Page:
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Heads Up Test: Tilton TSR-1 Vs Castrol SRF

December 22nd, 2009

Trying to find the right brake fluid for your vehicle? There are many different brake fluid brands on the market today, and some people feel that Castrol SRF is one of the best. Recently, Tilton Engineering released their own new line of high performance and racing brake fluids. A test conducted for Tilton Engineering’s brake division, TB&C (Tilton Brake & Control), reveals the differences between these premium fluids.

Castrol SRF v Tilton TSR-1 – a comparison of Wet Boiling points and Wet Vapor Lock Points


Castrol SRF is a brake fluid used in racing. The product is unusual in being based on silicate ester technology. This technology enables a high boiling point and in Castrol’s literature is also reported to give a wet boiling point of > 260°C. It was desired to measure the wet boiling point of Castrol SRF and compare this with Tilton’s equivalent product (TSR-1) which is based on borate ester technology.


Two initial “trial” humidifications were conducted using the method contained in the SAE J1704 specification modified to include both Castrol SRF and Tilton TSR-1 within the same desiccator.Four further humidifications, using the normal SAE J1704 method, were then conducted -2 on each fluid. Water contents of both the control and test fluids were measured at the end of each test and a correction factor applied as outlined in OAM 2 to establish true water pickup. Boiling points of a least one humidified fluid of each type were taken. Due to the very unusual boiling point behaviour shown by the Castrol SRF this test was repeated.A standard series of samples was then prepared by adding measured percentages of water to a new example of each fluid, the percentages being designed to cover be water pickup range during their service life of the fluid. The Vapor Lock Point of these samples was then determined using a Castrol “Showa” Vapor Lock tester. The boiling behavior of these samples was also observed using the standard SAE norms.

2. Observed Boiling Point of Castrol SRF -samples from first and second humidification tests

First bubbles visible at 110° C. From 140 -180° C product refluxes at between 0.5 and 1 drops/sec. From 180 -190°C product refluxes at 1-2 drops / sec. By 210°C refluxing has almost stopped and a heavy crystalline precipitate is visible on the wall of the condenser. From 210 – 270°C there is little or no reflux. From 270 to 290°C reflux commences finally stabilising at around 285°C at 1-2 drops a second. No difference in boiling behaviour was observed between humidified fluid and fluid to which an equivalent percentage of water had simply been added.

3. Samples with added water –ERBP and VLP tests


From the results observed it would seem that the Castrol SRF is in fact substantially inferior to the Tilton product in the area of true wet boiling point. Although the Castrol product absorbs far less water than the Tilton product, this water is less firmly bound and therefore may be released in the form of vapor at lower temperatures.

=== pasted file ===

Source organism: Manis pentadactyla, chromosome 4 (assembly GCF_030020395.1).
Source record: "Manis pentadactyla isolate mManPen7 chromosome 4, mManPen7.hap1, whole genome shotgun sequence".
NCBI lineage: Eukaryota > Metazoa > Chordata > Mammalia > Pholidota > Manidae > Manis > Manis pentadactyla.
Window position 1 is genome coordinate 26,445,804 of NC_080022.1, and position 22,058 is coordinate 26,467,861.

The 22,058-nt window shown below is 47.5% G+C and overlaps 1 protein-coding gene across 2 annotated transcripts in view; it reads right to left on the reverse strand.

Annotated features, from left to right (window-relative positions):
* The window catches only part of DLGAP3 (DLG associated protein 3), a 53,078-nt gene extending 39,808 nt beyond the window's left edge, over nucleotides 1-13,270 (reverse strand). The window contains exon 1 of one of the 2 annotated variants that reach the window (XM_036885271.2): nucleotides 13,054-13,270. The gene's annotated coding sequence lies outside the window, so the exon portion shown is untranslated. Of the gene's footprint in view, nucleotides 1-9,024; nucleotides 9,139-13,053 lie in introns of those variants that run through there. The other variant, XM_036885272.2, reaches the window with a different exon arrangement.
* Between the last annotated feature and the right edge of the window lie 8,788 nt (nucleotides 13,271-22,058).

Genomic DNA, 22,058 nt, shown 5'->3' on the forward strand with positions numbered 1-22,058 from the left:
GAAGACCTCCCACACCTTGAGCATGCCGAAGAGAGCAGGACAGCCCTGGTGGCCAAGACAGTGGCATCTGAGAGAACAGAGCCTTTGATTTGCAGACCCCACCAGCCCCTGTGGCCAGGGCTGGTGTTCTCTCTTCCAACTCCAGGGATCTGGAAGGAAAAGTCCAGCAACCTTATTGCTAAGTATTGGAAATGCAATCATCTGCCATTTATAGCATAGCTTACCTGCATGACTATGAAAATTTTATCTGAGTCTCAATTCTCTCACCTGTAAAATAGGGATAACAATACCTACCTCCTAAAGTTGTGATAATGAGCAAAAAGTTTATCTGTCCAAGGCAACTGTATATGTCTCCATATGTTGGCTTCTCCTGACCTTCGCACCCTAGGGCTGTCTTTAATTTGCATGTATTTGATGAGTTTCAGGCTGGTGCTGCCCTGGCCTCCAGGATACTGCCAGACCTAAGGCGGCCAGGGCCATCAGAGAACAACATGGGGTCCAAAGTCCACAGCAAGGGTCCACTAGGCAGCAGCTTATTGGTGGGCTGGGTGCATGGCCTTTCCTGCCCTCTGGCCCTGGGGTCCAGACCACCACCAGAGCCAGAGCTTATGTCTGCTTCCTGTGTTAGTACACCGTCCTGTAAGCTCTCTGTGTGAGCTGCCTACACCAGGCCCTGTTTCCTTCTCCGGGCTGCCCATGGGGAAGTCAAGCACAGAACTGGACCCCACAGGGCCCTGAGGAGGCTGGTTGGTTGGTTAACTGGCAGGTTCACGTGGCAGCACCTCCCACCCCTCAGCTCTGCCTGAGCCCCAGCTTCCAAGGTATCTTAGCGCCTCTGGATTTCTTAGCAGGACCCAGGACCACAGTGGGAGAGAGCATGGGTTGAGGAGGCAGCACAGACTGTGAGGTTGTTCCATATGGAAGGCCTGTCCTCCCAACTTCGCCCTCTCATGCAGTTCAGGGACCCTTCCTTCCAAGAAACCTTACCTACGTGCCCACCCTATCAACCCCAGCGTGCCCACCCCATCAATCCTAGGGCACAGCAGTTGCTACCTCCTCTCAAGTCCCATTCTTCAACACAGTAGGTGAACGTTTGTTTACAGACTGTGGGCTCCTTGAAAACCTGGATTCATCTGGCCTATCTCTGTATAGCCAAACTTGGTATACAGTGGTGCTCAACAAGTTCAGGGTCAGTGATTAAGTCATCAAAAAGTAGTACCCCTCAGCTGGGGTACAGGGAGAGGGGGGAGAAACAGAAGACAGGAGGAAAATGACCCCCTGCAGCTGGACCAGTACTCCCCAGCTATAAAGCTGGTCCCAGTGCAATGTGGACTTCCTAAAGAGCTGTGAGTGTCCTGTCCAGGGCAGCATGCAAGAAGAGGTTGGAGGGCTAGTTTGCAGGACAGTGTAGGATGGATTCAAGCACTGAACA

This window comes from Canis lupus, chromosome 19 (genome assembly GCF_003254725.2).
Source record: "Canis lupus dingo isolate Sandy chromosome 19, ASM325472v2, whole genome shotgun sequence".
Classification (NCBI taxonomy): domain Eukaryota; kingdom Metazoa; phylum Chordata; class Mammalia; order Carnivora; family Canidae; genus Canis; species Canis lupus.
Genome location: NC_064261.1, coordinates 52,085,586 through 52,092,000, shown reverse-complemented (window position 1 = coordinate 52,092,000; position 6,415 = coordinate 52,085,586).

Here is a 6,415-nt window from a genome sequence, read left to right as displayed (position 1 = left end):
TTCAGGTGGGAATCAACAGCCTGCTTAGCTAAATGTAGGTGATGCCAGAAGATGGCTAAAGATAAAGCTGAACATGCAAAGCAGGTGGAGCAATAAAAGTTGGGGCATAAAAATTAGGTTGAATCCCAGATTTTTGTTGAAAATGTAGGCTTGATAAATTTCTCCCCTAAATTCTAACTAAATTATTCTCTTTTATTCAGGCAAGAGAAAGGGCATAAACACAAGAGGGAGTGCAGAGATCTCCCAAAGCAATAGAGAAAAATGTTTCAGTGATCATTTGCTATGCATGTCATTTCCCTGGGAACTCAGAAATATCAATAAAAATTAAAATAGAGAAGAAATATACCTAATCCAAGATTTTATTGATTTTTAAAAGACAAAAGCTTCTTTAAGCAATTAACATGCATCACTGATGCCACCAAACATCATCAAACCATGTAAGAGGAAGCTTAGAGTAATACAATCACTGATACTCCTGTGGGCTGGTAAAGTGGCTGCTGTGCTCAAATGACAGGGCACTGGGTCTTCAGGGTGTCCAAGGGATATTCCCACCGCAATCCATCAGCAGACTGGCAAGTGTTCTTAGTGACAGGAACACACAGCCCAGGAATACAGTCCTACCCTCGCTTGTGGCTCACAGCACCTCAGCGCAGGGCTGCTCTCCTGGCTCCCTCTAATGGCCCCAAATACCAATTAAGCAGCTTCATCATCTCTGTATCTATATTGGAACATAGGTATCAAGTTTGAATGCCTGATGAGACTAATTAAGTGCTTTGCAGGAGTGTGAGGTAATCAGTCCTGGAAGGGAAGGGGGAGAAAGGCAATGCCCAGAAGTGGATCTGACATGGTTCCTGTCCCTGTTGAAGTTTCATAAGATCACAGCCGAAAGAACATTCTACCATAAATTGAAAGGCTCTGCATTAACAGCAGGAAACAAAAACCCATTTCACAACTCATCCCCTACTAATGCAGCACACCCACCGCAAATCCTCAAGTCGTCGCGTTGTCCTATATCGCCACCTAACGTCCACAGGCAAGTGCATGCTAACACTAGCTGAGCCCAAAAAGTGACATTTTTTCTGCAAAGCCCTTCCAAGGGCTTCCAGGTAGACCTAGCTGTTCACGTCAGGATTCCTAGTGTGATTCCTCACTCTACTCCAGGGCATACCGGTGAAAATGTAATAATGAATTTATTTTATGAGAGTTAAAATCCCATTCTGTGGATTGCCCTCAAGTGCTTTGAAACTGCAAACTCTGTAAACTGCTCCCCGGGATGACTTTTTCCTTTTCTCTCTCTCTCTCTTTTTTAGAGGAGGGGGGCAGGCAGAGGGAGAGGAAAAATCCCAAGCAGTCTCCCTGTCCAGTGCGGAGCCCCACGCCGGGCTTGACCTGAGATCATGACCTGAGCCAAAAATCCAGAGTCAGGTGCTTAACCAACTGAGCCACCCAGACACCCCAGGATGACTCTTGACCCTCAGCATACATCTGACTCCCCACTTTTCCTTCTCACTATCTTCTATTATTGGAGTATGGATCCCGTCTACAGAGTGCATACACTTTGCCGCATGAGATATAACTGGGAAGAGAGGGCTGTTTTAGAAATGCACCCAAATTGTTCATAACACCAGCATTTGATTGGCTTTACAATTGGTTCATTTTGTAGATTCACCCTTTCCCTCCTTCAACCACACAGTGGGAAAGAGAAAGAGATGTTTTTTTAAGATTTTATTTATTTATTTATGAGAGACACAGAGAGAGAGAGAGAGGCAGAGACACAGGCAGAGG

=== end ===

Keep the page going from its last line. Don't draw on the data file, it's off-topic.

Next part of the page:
It is true that if one uses strict SAE J1704 test criteria then the Castrol wet boiling point is ultimately considerably above 260°C which is well in excess of the Tilton product. However this ignores the fact that the current test procedure is not designed for products such as SRF and allows an earlier period of reflux at a relatively low temperature. This early reflux is prevented from being recorded as the true wet boiling point by the deposit of the water in the form of hydrate on the condenser surface. Naturally when in the braking system this could not happen.

For any comparison between Castrol SRF and more conventional fluids therefore, the Vapor Lock Point will be far more relevant than wet boiling point as the Vapor Lock tester simulates boiling behaviour in a closed system. Indeed the only reason for measuring boiling point in the laboratory is to obtain an idea of what the Vapor Lock Point will be when in the braking system.

If we then compare the Vapor Lock Points of the two fluids, it becomes clear that while both fluids start life at a similar very high level, over most of the water pickup “range” the Vapor Lock Point of the Tilton fluid is substantially higher. However this advantage is apparently only present when water content are higher, that is, in the second half of the fluid’s anticipated service life, the Castrol product appearing to enjoy an advantage when water contents are lower.

Closer examination of these figures however shows that this “Castrol advantage” may well be an illusion. Because of the very low levels of water present in the SRF early in its service life, sufficient vapor to actually lose the brakes completely (true Vapor Lock) may not be generated. However the quantities of vapor that will be generated are quite sufficient to cause substantial lengthening of the pedal stroke and partial loss of brakes. This can be confirmed by visual observation of bubbles rising during the boiling point tests and by the fluid discharge during the Vapor Lock test as noted in the results. Confirmation of this would require setting up a simulated brake system in an oven.

In order to corroborated by an independent test laboratory who conducted a wet boiling point test. The result was almost identical. Water pickup in the Case tests was 1.67 and 1.65% on two separate samples of SRF.

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